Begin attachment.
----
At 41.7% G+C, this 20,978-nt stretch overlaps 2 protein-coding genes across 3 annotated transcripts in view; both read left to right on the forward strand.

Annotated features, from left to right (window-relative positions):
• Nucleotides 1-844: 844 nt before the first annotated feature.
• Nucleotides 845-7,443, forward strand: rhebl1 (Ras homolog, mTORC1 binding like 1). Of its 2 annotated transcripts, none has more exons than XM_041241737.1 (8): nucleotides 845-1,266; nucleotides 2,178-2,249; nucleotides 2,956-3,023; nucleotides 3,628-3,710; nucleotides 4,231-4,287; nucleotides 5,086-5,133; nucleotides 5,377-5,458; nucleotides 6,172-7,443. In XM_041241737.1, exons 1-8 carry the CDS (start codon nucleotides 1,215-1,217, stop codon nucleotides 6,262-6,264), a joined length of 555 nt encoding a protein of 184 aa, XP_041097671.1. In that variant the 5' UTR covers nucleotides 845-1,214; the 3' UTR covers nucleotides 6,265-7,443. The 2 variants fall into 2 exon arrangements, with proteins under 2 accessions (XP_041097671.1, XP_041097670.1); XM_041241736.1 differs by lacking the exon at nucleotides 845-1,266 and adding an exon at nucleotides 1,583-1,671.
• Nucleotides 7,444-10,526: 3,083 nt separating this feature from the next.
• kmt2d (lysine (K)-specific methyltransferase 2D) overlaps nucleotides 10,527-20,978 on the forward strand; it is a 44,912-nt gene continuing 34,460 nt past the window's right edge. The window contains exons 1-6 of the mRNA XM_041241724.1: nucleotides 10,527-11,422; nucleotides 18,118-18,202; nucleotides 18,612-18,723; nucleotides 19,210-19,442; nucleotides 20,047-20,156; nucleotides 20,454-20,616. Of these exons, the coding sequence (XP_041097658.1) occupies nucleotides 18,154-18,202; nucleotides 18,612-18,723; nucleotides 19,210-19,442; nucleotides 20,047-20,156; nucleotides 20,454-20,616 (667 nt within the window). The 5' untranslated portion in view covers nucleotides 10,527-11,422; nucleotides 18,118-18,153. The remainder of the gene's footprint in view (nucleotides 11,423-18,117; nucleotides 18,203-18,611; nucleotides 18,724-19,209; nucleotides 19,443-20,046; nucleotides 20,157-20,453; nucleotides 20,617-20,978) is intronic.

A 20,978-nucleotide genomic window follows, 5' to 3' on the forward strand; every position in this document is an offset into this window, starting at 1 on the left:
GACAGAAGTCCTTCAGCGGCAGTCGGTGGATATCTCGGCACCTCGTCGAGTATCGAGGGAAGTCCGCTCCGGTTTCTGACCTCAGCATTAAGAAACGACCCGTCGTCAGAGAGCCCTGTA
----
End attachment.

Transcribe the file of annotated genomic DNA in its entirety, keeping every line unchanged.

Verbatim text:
At 41.7% G+C, this 20,978-nt stretch overlaps 2 protein-coding genes across 3 annotated transcripts in view; both read left to right on the forward strand.

Annotated features, from left to right (window-relative positions):
• Nucleotides 1-844: 844 nt before the first annotated feature.
• Nucleotides 845-7,443, forward strand: rhebl1 (Ras homolog, mTORC1 binding like 1). Of its 2 annotated transcripts, none has more exons than XM_041241737.1 (8): nucleotides 845-1,266; nucleotides 2,178-2,249; nucleotides 2,956-3,023; nucleotides 3,628-3,710; nucleotides 4,231-4,287; nucleotides 5,086-5,133; nucleotides 5,377-5,458; nucleotides 6,172-7,443. In XM_041241737.1, exons 1-8 carry the CDS (start codon nucleotides 1,215-1,217, stop codon nucleotides 6,262-6,264), a joined length of 555 nt encoding a protein of 184 aa, XP_041097671.1. In that variant the 5' UTR covers nucleotides 845-1,214; the 3' UTR covers nucleotides 6,265-7,443. The 2 variants fall into 2 exon arrangements, with proteins under 2 accessions (XP_041097671.1, XP_041097670.1); XM_041241736.1 differs by lacking the exon at nucleotides 845-1,266 and adding an exon at nucleotides 1,583-1,671.
• Nucleotides 7,444-10,526: 3,083 nt separating this feature from the next.
• kmt2d (lysine (K)-specific methyltransferase 2D) overlaps nucleotides 10,527-20,978 on the forward strand; it is a 44,912-nt gene continuing 34,460 nt past the window's right edge. The window contains exons 1-6 of the mRNA XM_041241724.1: nucleotides 10,527-11,422; nucleotides 18,118-18,202; nucleotides 18,612-18,723; nucleotides 19,210-19,442; nucleotides 20,047-20,156; nucleotides 20,454-20,616. Of these exons, the coding sequence (XP_041097658.1) occupies nucleotides 18,154-18,202; nucleotides 18,612-18,723; nucleotides 19,210-19,442; nucleotides 20,047-20,156; nucleotides 20,454-20,616 (667 nt within the window). The 5' untranslated portion in view covers nucleotides 10,527-11,422; nucleotides 18,118-18,153. The remainder of the gene's footprint in view (nucleotides 11,423-18,117; nucleotides 18,203-18,611; nucleotides 18,724-19,209; nucleotides 19,443-20,046; nucleotides 20,157-20,453; nucleotides 20,617-20,978) is intronic.

A 20,978-nucleotide genomic window follows, 5' to 3' on the forward strand; every position in this document is an offset into this window, starting at 1 on the left:
GACAGAAGTCCTTCAGCGGCAGTCGGTGGATATCTCGGCACCTCGTCGAGTATCGAGGGAAGTCCGCTCCGGTTTCTGACCTCAGCATTAAGAAACGACCCGTCGTCAGAGAGCCCTGTA